A young resourceful scavenger
Who gathers food, unseen.
And more inside a railway hut,
A shelter for the night;
And smudges on the tracks close by
Where nimble feet take flight.
A further tiny trace upon
A taxi's leather seat,
And also near a runway
Where two lifelong friends first meet.
Some swirls around a cockpit:
Rescue mission; urgent haste.
A lot of what remains is left
In ragged clothes; now waste.
A microscopic fleck is mixed
With toolshed straw and soot;
Disturbed in struggles...life or death;
And trampled underfoot.
The trees and bushes takes a share,
Brushed off at frantic pace,
As loyal comrades claim their own,
And enemies give chase...
~0~
An autumn day, an aerodrome
In sunshine, bright and clear.
The last few specks of coal dust
Catch the breeze, and disappear.
~0~
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Re: Ginger leaving home

Postby Fairblue » 12 Jul 2017, 21:18

Yet another little gem, Foolscap. And spot on, as usual. Thank you.
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Re: Ginger leaving home

Postby Spitfire666 » 12 Jul 2017, 22:23

Oh wow and wow, this is simply brilliant, Foolscap. :salute:
If there's one thing certain in this uncertain world it is that Algy won't go home without us.

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Re: Ginger leaving home

Postby RAAF Spitfire Girl » 12 Jul 2017, 23:25

Fairblue wrote:Yet another little gem, Foolscap. And spot on, as usual. Thank you.

Spitfire wrote:Oh wow and wow, this is simply brilliant, Foolscap.

And I echo both the above.

:salute: :salute: :salute:
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Re: Ginger leaving home

Postby Tracer » 13 Jul 2017, 08:42

That final stanza fair prickles the hair. Once again - superb!
pilots who had done a long tour and had that thousand-yard stare W. E. Johns
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Re: Ginger leaving home

Postby Frecks » 13 Jul 2017, 10:56

I love this poem. It is extra special to me as it spans my two models - Ginger's childhood home and the Mount Street flat in the 1930s when Ginger first joined Biggles & Algy.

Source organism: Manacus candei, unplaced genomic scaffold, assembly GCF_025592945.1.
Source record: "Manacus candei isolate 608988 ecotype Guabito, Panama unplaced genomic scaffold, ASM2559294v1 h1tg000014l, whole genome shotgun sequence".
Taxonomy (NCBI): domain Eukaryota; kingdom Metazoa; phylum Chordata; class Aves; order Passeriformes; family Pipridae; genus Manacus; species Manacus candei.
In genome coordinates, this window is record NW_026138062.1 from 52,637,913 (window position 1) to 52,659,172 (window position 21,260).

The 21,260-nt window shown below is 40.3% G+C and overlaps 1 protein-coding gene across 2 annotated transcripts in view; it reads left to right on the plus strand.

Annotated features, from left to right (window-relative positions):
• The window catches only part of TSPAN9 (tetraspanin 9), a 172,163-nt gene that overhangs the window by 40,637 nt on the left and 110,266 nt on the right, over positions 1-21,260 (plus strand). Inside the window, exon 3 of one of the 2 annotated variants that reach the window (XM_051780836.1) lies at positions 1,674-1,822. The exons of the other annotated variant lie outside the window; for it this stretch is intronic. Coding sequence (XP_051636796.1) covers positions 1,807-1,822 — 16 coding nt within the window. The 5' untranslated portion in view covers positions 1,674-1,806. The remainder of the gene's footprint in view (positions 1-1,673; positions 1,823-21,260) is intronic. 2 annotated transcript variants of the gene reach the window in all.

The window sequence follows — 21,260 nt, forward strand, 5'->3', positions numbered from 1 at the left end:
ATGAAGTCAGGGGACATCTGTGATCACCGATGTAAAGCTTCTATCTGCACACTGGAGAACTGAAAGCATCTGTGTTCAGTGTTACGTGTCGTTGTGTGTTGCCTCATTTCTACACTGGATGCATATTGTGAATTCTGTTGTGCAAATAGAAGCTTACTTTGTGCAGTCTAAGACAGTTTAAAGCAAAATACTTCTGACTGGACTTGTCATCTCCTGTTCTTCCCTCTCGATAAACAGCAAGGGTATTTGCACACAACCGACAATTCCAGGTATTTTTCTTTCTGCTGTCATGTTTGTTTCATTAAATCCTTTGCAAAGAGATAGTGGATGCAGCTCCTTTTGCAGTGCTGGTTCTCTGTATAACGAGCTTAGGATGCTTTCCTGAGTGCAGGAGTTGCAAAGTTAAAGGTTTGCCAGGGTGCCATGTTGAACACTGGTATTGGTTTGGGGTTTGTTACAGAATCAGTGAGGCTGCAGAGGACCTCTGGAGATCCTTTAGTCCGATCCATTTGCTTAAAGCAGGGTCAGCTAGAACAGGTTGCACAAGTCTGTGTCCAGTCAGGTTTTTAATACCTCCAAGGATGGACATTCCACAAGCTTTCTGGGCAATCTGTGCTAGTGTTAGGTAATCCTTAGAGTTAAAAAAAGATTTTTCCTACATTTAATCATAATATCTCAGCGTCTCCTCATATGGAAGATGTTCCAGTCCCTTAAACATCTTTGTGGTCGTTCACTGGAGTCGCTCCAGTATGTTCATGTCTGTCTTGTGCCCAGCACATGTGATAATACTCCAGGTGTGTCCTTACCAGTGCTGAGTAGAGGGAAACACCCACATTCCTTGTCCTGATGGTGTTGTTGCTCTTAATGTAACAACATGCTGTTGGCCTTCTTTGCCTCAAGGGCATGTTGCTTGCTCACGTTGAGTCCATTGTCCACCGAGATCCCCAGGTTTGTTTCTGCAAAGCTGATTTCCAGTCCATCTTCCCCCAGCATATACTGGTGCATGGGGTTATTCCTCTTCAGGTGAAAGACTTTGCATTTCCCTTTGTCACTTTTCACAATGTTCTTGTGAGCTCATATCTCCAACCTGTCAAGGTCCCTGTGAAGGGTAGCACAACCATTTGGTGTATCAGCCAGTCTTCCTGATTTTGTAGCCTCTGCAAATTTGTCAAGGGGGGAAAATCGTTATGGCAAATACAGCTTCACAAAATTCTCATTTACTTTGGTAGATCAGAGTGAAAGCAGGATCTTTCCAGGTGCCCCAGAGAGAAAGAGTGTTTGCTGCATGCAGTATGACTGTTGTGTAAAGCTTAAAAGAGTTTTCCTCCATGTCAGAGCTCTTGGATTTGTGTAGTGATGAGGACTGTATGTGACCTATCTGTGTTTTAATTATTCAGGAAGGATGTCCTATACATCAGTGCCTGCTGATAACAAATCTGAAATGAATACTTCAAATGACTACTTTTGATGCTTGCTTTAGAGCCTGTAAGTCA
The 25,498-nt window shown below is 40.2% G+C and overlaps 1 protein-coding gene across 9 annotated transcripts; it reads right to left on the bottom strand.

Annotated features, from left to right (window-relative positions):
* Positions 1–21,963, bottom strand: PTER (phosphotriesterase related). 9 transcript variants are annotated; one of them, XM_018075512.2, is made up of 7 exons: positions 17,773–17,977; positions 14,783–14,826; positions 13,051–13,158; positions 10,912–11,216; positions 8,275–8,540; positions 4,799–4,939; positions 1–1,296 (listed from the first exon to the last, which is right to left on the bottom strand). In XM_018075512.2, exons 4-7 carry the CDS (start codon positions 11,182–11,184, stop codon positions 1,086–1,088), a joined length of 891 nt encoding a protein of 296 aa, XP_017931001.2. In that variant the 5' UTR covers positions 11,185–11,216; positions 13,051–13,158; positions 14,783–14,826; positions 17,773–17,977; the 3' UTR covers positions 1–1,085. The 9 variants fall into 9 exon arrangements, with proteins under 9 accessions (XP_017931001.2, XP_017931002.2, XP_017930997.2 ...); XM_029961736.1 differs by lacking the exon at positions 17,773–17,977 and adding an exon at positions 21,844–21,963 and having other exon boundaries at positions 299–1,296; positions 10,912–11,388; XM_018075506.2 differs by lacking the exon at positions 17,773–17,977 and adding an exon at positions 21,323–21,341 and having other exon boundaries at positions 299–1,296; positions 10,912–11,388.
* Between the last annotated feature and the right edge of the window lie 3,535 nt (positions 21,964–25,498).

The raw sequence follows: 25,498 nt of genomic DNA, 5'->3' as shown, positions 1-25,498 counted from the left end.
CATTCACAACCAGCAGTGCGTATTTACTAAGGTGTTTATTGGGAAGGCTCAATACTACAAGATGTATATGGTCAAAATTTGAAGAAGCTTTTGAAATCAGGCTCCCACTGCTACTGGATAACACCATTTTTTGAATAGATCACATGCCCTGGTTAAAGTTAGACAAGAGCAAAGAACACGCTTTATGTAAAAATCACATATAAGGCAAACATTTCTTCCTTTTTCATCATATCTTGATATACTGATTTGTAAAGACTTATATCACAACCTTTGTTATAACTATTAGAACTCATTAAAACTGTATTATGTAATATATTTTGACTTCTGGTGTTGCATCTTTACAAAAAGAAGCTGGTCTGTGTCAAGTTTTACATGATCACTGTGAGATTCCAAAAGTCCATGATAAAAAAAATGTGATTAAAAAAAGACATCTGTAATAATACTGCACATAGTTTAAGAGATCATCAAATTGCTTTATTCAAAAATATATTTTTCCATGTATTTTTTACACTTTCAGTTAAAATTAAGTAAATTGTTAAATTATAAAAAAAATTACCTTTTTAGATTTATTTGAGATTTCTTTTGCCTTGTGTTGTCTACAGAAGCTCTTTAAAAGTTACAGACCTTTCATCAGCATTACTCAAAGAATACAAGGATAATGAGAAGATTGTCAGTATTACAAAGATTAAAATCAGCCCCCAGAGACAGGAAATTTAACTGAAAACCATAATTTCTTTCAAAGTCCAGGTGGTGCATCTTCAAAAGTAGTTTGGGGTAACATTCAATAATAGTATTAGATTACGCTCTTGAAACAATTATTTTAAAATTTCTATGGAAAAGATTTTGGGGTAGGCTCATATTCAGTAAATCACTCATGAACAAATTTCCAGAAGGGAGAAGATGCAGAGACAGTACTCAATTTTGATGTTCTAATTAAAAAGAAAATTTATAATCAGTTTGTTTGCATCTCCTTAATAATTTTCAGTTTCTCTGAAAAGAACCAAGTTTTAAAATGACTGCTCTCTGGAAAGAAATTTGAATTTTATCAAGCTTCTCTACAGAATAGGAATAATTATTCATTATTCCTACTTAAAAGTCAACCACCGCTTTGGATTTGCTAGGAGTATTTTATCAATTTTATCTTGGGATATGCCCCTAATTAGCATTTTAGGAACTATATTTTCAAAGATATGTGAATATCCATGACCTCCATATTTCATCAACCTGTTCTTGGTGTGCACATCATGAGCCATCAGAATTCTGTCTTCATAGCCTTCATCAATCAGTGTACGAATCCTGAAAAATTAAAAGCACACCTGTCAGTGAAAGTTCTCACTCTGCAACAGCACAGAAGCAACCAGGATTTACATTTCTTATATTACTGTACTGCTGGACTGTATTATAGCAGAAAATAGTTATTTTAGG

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Re: Ginger leaving home

Postby OzBiggles1963 » 13 Jul 2017, 11:17

Tracer wrote:That final stanza fair prickles the hair. Once again - superb!


Ditto! That final stanza made the hairs on the back of my neck stand up...absolutely bally vertical in fact, lol. :thumbsup2:
They've been working together for so long that each seems to know by a sort of telepathy when another is in trouble. One never seems to get them together. Get one & the others come after him. To give the devil his due they make a formidable team.
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Re: Ginger leaving home

Postby kylie_koyote » 13 Jul 2017, 11:21

Tracer wrote:That final stanza fair prickles the hair. Once again - superb!


I concur and add my admiration and thanks, FC.
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Re: Ginger leaving home

Postby Foolscap » 28 Apr 2018, 20:15

On a similar line...

A rough, often difficult childhood;
The rod seldom spared.
A lad holding dreams for the future,
Though no one else cared.
A mother he could not remember;
A father bereft,
Bowed down by long years at the coal face;
No trace of hope left.
A bleak and predictable pathway
From schoolroom to mine;
Where any bright spark of ambition
Would struggle to shine.
A strong, irrepressible spirit;
Displacing despair.
A fiery and bold disposition
To match his red hair.
A choice, a life-changing decision
No longer denied.
A final, intense confrontation;
A father defied.
~0~
The sky stretching endless above him;
The world opened wide.
~0~
"If you're going to leave the beaten track the first thing is to make sure you've got your sense of humour with you."
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Re: Ginger leaving home

Postby Frecks » 29 Apr 2018, 08:08

That is brilliant Foolscap - so evocative and moving.
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Re: Ginger leaving home

Postby Tracer » 29 Apr 2018, 08:58

And those last two lines especially.
pilots who had done a long tour and had that thousand-yard stare W. E. Johns
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Re: Ginger leaving home

Postby 266 » 29 Apr 2018, 09:06

Spot on. I love it.
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Biggles: "If we do, the pleasure will be all yours."
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Re: Ginger leaving home

Postby Foolscap » 29 Apr 2018, 10:36

Thank you very much:-)
I think Ginger did well to hold on to his hope of a different future
"If you're going to leave the beaten track the first thing is to make sure you've got your sense of humour with you."
--Biggles on Mystery Island.